GEN. RICHARD MYERS, JOINT CHIEFS CHAIRMAN:  I think I‘ve objected to the use of the term war on terrorism before, because, one, if you call it a war, then you think of people in uniform as being the solution.  And it‘s more than terrorism.  I think it‘s violent extremists is the real enemy here and terror is the method they use. 

SHUSTER:  Pentagon officials say the new terminology reflects the evolution of the administration‘s thinking.  And, in the battle against al Qaeda, it is one of the most public changes in administration strategy. 

On September 11, President Bush declared:

GEORGE W. BUSH, PRESIDENT OF THE UNITED STATES:  America and our friends and allies join with all those who want peace and security in the world.  And we stand together to win the war against terrorism. 

SHUSTER:  The president used the same term when U.S. forces attacked Afghanistan and then Iraq. 

BUSH:  The people of the United States and our friends and allies will not live at the mercy of an outlaw regime that threatens the peace with weapons of mass murder. 

SHUSTER:  And, just a month ago, when the president addressed the nation in front of U.S. troops at Fort Bragg, he mentioned terrorism and said:

BUSH:  We will take the fight to the enemy.  Iraq is the latest battlefield in this war. 

SHUSTER:  But, for several weeks now, over at the Pentagon, the language has been changing. 

DONALD RUMSFELD, SECRETARY OF DEFENSE:  Italy has shown a great deal of courage and vision in the war against violent extremists.  The American people have greatly appreciated Poland‘s support in the global struggle against extremists. 

Our two countries are solid partners in the global struggle against extremism. 

SHUSTER:  The shift comes as Karen Hughes, one of the president‘s most trusted aides, has been appointed to help bolster administration efforts at public diplomacy.  Even Defense Secretary Rumsfeld has had difficulty on occasion adjusting.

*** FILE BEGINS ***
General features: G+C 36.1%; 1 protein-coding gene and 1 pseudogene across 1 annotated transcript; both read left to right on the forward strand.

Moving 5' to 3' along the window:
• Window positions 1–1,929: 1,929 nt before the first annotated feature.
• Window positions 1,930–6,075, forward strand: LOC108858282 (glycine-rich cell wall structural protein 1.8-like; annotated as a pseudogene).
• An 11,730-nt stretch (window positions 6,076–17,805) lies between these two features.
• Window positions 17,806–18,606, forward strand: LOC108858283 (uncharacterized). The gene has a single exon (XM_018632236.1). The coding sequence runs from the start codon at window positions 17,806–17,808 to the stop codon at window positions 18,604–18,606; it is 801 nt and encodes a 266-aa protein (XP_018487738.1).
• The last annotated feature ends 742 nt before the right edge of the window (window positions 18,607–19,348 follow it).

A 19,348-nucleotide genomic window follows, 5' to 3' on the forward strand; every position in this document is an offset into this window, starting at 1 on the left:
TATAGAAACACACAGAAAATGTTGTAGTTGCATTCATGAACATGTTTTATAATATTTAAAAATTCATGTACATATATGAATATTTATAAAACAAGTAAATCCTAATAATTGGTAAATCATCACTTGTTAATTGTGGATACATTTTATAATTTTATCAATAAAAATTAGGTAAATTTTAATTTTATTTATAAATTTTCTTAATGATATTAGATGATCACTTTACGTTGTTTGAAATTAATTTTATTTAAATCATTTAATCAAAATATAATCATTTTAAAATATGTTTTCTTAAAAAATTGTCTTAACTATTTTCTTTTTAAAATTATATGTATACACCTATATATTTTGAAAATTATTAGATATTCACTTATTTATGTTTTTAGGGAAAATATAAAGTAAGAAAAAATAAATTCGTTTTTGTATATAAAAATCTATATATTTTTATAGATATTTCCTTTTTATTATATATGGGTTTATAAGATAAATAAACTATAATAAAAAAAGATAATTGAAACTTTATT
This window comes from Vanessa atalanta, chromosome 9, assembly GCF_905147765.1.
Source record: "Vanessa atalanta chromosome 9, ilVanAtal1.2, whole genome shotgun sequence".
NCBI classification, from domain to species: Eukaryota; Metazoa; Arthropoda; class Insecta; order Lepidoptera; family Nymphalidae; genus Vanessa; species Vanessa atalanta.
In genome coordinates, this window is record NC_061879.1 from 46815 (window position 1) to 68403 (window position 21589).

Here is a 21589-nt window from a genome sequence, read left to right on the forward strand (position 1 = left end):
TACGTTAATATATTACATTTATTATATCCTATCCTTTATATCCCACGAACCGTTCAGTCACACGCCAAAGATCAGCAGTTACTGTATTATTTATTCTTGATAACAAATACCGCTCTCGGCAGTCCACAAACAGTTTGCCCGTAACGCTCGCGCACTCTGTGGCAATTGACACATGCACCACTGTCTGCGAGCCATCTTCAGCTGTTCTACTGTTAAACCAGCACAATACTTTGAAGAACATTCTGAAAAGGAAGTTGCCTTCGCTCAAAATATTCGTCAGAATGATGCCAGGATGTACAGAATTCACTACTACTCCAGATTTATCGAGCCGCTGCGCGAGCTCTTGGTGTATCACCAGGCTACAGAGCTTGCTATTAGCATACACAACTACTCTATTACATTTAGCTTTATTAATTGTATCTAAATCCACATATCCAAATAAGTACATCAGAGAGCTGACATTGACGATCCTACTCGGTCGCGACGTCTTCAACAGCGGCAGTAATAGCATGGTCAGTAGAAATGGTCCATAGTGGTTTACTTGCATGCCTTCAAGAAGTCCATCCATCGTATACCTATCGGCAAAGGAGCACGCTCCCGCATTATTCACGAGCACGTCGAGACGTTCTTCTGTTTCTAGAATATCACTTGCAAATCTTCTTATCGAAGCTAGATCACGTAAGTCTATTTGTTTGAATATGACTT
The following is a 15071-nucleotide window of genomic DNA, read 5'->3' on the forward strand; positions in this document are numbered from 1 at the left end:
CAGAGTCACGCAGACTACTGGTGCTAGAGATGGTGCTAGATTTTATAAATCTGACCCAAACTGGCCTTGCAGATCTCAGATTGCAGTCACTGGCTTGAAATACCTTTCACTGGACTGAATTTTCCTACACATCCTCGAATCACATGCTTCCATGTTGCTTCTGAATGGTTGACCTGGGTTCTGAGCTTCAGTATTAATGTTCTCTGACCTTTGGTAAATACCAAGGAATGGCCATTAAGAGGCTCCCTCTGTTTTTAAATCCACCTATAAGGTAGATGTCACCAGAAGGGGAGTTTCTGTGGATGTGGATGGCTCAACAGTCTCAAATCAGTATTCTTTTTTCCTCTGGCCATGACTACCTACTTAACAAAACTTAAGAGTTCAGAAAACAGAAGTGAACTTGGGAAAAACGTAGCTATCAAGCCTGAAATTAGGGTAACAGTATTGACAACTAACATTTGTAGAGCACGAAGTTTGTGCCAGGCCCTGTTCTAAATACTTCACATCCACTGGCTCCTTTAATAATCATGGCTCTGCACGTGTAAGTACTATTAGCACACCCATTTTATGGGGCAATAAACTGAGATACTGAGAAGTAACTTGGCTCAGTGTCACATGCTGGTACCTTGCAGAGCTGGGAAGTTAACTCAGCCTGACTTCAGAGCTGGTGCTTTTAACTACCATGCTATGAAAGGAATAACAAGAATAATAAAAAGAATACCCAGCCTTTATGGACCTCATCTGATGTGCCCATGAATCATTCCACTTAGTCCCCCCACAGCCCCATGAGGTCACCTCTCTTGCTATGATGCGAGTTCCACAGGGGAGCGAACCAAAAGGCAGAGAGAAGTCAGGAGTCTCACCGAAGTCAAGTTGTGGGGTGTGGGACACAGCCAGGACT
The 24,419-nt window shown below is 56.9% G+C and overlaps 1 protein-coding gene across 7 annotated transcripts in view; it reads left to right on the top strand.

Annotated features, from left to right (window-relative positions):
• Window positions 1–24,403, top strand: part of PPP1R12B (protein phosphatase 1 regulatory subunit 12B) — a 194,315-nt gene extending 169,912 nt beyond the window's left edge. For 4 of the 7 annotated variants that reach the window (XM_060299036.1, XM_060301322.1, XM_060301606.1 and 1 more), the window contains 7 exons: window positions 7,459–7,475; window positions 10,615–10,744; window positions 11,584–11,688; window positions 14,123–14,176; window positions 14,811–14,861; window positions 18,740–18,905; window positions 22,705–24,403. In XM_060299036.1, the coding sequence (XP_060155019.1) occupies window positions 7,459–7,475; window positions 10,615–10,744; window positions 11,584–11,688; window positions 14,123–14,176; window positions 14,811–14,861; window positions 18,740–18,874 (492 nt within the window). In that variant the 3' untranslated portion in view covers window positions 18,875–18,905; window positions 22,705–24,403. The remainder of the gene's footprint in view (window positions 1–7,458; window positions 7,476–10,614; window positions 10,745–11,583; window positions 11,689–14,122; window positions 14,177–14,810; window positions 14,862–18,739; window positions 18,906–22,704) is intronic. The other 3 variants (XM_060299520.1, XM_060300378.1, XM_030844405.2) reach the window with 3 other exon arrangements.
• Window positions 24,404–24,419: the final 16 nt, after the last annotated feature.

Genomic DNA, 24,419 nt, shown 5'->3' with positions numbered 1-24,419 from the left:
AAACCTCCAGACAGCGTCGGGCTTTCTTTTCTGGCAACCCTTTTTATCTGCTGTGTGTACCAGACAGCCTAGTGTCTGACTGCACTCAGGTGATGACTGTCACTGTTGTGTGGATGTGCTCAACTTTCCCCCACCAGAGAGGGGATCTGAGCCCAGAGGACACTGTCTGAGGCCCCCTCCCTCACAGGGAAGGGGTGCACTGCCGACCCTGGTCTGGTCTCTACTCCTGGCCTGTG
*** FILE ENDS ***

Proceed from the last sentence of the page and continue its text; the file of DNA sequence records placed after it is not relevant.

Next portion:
RUMSFELD:  ... and assistance in the global war on terror. 

SHUSTER:  But by emphasizing that the struggle is not only a military one, the administration may soothe those in uniform complaining that only members of the armed forces are being asked to sacrifice. 

And by talking about a global struggle against extremism, America‘s focus on the military situation in Iraq could shift. 


SHUSTER:  General Richard Myers says that, by reminding the public of the bigger picture, the daily mayhem in Iraq will be put into perspective.  The problem, according to analysts, is that the language shift could also reflect that America‘s patience may be running out with how the war has described and led—Chris.

MATTHEWS:  David, give us an update on that Bolton nomination. 

SHUSTER:  Well, Chris, Senate Democrats opposed to this nomination for the U.N. continue pounding away at John Bolton‘s credibility.  They are focusing on a questionnaire he answered as part of his confirmation hearings.  Bolton was asked in an affidavit—quote—“Interviews.  Have you been interviewed or asked to supply any information in connection with any administrative, including inspector general, congressional or grand jury investigation within the past five years, except routine congressional testimony?  If so, provide details.”

Bolton wrote down no.  Today, Democrats on the Foreign Relations Committee sent this letter to Secretary of State Rice in which they say Bolton did sit down for a one-on-one interview on July 18, 2003, with the State Department inspector general.  The I.G. was surrounding the policies surrounding administration claims that Iraq had sought uranium from Africa. 

Joe Biden today, in a letter to Secretary Rice, asked to secretary to review the matter.  And the senator suggested Bolton‘s answer to the affidavit may not have been true and accurate.  At this hour, the State Department and John Bolton are not commenting on Biden‘s letter or the substance of his allegation about Bolton‘s questionnaire. 

MATTHEWS:  David, last Thursday, a week ago, you reported that John Bolton, the president‘s nominee for the U.N., had testified in the CIA leak investigation. 

Well, the State Department today stood by John Bolton‘s assertion on that issue that he did not.  What do you have for us today? 

SHUSTER:  Well, Chris, we‘ve gone back to our original sources to clarify, and we now believe it was inaccurate to list John Bolton‘s name along with State Department officials who did give testimony.